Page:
The Employment Appeal Tribunal (EAT) has held that the 25% uplift for non-compliance with the Advisory, Conciliation and Arbitration Service (ACAS) Code of Practice on Disciplinary and Grievance Procedures does not apply to 'some other substantial reason' (SOSR) dismissals for a breakdown in the working relationship.
The case involved the dismissal of an employee following a period of acrimony, during which she had brought an unsuccessful grievance against a fellow employee. An Employment Tribunal upheld her unfair dismissal claim as well as finding procedural deficiencies, with the result that any compensation awarded could be increased by up to 25%.
The EAT upheld the Tribunal's finding that the dismissal was procedurally and substantively unfair, but rejected the finding that the ACAS Code—specifically the 25% uplift—applied. It ruled that whilst elements of the Code are applicable, the Code does not apply to SOSR dismissals. To impose a sanction for failure to comply with the Code to the letter, therefore, was not what Parliament had in mind.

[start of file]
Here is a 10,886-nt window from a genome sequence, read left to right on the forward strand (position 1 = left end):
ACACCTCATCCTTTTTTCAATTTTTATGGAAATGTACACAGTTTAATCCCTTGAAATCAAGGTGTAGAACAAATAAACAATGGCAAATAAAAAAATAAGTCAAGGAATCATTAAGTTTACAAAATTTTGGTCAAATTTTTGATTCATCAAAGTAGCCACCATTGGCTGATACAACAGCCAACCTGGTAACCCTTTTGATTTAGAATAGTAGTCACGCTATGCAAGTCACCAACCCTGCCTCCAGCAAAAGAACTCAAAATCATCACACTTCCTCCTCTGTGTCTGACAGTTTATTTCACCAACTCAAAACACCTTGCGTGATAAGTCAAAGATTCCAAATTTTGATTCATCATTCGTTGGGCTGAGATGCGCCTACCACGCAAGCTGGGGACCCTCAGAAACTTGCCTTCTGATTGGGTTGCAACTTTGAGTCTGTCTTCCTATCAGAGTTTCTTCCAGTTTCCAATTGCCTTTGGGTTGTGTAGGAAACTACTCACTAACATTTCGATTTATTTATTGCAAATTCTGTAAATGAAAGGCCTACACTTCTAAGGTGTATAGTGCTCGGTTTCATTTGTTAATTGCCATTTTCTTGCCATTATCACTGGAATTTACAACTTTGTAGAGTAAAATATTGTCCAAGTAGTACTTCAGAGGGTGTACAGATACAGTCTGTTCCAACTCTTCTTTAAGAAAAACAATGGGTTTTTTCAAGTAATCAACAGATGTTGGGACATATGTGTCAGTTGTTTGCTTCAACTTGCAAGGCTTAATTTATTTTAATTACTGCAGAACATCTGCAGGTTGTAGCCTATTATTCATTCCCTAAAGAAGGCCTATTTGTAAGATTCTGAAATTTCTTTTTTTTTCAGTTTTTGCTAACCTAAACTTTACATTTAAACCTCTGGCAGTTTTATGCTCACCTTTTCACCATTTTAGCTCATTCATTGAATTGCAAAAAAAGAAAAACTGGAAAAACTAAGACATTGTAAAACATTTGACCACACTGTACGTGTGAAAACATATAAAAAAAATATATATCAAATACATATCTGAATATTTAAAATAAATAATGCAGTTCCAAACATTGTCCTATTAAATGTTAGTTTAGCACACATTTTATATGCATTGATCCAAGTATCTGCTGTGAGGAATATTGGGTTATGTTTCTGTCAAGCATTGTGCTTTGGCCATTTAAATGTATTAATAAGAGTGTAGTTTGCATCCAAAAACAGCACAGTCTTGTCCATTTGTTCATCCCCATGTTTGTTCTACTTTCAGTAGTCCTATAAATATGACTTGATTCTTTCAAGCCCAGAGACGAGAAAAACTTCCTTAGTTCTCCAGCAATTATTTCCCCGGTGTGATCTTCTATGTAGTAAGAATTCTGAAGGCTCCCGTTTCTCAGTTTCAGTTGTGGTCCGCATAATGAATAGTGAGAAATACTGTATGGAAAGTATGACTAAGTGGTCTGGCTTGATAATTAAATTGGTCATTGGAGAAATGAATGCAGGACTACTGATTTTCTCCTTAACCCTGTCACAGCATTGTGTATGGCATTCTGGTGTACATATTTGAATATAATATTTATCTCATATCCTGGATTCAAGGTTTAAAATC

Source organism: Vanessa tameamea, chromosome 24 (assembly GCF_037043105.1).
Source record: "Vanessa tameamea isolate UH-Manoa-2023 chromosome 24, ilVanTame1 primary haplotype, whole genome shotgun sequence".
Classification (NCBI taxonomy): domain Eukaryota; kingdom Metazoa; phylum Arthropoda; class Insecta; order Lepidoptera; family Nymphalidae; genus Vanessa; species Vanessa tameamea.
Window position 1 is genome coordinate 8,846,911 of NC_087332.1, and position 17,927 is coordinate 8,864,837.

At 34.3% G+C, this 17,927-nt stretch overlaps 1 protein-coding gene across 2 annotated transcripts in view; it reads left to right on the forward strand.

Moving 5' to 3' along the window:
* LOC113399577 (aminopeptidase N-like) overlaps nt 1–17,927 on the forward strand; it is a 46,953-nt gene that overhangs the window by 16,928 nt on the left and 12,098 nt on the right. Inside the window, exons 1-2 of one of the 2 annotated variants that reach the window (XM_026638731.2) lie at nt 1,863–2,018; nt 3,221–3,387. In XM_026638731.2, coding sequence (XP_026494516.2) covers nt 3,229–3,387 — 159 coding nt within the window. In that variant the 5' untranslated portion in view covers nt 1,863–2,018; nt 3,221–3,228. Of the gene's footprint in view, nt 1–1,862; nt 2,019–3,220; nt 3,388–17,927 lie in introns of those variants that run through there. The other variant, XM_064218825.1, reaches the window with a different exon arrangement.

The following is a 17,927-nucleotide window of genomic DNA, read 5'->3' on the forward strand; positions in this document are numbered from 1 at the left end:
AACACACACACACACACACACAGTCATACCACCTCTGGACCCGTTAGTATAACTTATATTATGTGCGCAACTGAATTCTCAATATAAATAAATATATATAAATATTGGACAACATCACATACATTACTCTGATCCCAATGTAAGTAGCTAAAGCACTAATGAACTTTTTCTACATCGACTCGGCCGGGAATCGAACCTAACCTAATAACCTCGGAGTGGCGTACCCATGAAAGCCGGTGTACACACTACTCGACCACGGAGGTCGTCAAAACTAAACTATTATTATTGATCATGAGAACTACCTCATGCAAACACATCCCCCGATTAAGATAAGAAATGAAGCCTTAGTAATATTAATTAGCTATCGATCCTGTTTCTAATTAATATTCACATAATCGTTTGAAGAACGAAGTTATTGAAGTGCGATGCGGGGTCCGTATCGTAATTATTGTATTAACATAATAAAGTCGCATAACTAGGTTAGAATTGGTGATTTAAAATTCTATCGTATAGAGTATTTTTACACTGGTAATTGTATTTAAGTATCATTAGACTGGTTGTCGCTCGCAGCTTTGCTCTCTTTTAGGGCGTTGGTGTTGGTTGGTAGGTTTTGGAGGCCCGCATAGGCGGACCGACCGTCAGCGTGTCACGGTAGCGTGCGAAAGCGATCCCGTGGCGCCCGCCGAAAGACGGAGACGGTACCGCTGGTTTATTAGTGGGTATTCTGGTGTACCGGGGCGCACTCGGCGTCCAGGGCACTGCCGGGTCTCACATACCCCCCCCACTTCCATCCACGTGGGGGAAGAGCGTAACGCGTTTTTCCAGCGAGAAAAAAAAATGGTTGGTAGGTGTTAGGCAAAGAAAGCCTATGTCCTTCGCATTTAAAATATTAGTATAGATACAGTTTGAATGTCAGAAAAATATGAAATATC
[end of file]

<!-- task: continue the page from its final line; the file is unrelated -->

The decision in Phoenix House Ltd V Stockman closely follows that in Holmes V QinetiQ Ltd Eat 0206/15, which held that the Code did not apply to ill-health dismissals. The ACAS Code applies in cases where alleged acts or omissions involve culpable conduct or performance that requires correction; ill-health was not considered to fall in to this category.
What Should Employers Do Next?
For any employee termination, employers will need to make a decision on a case-by-case basis as to how to manage the exit discussions and procedure, taking into account the ACAS Code and their own disciplinary and performance management procedures. Employers should review their policies to ensure that they do not contradict the developing body of case law regarding the applicability of the ACAS Code.